DMC workers protest hospital’s plan to outsource jobs

Holly Fournier
The Detroit News

Detroit — About 70 employees of the Detroit Medical Center’s environmental services department rallied Monday to protest the hospital’s plan to outsource housekeeping jobs to a company called Sodexo.

Their protest came moments before a 3-hour hearing Monday in Detroit’s federal court to address the hospital’s plan. The hearing continues with oral arguments Wednesday morning.

The lawsuit, which was filed in U.S. District Court on behalf of about 300 of those employees, alleges the DMC intends to avoid bargaining with the union by contracting with a new custodial service not approved by the union.

According to the lawsuit, the unions and the DMC have an agreement that “subcontracting may not be undertaken for the sole purpose of depleting bargaining unit positions.”

The two sides have been meeting since Sept. 5.

“We’re trying to get a temporary restraining order to stop (the hospital) from entering the contract,” said Dan Hunt, staff representative for American Federation of State, County and Municipal Employees Council 25, which represents about 1,500 employees along with the Service Employees International Union, including more than 500 in housekeeping departments affected by the planned outsourcing.

Prior to the 11 a.m. hearing before Judge Avern Cohn, employees and family members marched along the sidewalk in front of the court building, wielding signs and repeating phrases, such as “no layoffs, no cuts.”

More than 500 employees may face layoffs if DMC outsources housekeeping positions to Sodexo, union officials said.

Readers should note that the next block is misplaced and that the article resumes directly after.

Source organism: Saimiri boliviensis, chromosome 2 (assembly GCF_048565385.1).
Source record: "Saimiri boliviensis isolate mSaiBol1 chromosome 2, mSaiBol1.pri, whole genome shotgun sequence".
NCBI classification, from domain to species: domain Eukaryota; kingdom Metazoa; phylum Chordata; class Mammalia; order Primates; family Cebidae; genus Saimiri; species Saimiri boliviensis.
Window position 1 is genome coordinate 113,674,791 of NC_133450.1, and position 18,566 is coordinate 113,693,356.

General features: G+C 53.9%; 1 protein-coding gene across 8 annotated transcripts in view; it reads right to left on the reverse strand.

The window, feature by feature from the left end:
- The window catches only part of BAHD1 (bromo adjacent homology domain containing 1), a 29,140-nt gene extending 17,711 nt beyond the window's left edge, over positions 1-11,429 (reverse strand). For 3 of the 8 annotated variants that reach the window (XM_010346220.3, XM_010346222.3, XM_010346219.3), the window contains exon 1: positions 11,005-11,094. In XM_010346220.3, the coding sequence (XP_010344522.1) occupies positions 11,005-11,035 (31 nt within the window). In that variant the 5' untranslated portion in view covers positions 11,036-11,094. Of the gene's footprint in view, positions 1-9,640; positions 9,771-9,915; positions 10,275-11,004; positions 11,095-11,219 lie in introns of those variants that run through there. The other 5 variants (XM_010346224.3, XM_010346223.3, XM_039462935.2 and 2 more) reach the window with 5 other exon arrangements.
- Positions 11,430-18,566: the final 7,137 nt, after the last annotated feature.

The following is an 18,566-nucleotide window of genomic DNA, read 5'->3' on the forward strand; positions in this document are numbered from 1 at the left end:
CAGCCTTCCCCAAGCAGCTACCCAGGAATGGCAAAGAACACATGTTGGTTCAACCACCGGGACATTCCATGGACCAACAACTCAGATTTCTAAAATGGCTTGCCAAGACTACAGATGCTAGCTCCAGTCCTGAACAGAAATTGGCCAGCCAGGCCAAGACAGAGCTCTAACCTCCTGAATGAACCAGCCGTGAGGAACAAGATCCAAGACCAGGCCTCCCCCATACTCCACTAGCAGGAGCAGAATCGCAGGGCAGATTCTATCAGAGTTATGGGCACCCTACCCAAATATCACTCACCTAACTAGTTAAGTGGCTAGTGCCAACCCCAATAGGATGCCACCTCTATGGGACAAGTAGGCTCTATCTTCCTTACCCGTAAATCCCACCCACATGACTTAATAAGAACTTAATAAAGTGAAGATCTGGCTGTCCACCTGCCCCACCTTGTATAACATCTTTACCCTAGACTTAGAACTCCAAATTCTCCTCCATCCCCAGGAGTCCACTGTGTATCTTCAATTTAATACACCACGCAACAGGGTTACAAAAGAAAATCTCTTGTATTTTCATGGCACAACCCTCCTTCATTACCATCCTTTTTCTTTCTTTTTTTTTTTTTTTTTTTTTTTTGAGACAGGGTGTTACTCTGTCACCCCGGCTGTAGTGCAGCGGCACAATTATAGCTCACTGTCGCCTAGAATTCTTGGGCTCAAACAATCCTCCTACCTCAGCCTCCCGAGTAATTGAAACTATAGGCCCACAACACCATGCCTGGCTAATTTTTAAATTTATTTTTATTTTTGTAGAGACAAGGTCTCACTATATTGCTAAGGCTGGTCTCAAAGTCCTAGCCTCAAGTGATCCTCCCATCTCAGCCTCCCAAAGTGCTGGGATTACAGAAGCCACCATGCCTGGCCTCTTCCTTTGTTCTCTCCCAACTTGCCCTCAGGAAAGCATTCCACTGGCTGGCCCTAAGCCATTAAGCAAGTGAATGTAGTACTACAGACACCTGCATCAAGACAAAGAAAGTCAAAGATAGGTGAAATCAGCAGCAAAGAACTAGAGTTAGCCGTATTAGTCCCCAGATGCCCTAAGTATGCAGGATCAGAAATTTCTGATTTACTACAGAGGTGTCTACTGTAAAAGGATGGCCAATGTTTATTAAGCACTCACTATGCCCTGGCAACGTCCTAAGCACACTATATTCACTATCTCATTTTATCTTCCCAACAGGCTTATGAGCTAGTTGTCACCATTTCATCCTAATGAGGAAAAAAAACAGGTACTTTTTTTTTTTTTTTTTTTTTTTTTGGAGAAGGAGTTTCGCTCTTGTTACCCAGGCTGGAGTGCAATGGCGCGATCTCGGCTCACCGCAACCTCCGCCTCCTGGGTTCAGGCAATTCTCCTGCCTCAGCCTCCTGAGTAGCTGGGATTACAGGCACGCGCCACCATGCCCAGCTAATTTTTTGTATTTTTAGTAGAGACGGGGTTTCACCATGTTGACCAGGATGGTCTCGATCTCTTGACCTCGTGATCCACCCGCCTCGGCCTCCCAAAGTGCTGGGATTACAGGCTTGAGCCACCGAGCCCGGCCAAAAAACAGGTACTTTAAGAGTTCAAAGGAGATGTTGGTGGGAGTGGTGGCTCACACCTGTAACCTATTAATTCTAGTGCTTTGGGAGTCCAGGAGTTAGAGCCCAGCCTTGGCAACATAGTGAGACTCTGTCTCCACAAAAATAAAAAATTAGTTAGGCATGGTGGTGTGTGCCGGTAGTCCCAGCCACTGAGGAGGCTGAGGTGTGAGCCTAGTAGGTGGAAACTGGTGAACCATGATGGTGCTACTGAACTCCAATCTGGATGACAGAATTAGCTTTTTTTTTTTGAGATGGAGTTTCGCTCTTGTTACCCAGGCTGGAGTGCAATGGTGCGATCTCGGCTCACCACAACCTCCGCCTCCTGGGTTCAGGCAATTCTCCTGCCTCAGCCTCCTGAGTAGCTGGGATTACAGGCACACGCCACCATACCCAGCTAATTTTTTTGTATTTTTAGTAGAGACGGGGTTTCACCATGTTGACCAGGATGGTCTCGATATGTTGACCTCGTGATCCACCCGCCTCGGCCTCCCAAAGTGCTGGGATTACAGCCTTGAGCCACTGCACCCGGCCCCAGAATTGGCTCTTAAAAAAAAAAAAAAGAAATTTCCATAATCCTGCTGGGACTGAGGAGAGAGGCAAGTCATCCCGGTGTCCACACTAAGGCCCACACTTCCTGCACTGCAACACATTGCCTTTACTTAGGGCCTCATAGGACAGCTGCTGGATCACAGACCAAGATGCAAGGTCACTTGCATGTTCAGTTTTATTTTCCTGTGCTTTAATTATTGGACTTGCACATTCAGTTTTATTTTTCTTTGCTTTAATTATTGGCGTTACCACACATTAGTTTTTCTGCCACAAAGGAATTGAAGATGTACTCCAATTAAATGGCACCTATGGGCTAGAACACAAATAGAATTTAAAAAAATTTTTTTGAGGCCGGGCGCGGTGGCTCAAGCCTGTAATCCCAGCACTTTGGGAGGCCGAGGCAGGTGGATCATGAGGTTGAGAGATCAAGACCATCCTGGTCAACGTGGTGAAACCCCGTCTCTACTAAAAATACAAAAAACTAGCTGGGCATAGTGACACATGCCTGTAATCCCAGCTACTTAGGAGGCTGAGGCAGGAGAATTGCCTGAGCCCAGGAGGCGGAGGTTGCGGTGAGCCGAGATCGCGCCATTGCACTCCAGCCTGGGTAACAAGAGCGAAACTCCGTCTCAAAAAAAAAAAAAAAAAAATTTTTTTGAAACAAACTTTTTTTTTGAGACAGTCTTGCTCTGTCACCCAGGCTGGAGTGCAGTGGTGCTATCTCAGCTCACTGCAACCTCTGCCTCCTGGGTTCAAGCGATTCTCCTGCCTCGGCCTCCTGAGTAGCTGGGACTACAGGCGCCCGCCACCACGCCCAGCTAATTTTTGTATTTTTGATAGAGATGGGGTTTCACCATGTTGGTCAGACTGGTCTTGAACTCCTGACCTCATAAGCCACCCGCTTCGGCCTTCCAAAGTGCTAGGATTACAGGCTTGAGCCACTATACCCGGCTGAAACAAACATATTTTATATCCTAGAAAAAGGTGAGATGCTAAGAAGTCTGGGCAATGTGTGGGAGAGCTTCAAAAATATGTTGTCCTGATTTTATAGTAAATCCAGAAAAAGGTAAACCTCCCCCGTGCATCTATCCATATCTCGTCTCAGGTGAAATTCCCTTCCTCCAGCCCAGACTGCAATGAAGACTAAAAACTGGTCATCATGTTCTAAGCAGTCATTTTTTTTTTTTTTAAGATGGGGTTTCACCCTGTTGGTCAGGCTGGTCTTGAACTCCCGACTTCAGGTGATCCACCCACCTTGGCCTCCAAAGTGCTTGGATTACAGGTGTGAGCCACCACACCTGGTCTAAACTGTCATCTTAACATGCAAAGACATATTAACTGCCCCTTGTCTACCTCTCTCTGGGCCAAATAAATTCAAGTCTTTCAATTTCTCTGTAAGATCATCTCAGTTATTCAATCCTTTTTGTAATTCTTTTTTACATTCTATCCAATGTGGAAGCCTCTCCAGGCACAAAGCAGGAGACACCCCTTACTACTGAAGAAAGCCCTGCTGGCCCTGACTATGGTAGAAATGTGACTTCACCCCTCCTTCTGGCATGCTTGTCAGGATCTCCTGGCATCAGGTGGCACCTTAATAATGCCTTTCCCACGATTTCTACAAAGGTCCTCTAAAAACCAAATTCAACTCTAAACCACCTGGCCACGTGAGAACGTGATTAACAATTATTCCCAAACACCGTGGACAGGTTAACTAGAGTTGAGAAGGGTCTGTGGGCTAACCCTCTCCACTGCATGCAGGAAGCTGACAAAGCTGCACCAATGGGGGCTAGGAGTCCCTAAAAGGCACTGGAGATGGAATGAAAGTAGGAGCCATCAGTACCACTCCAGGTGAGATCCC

“Sodexo has said they would try to protect employees’ wages and benefits,” Hunt said. “But they haven’t given us any guarantees in writing.”

Sodexo is a food services and management company.

The hospital group first filed a Worker Adjustment and Retraining Notification with the state Oct. 1. The notice said the company expected layoffs to be effective Dec. 1, but AFSCME filed its lawsuit asking a judge to stop the hospital from instating a new vendor while labor negotiations are underway.

Outsourcing would be detrimental to the department’s quality of work, union officials said.

“We have people who have been working there for 30 years,” Hunt said. “If you lose those employees and bring in outside employees, you lose that expertise.”

In a statement earlier this month, Conrad Mallett, the DMC’s chief administrative officer, said the DMC is not cutting positions but replacing workers.

“There will not be significant employee reductions as reported,” Mallett said.

A lawyer with the hospital group on Monday said the union contract allows for outsourcing.

“It is the DMC’s position that it has the sole right to make the decision to subcontract,” said attorney George Mesritz. “That is what the collective bargaining agreement says.”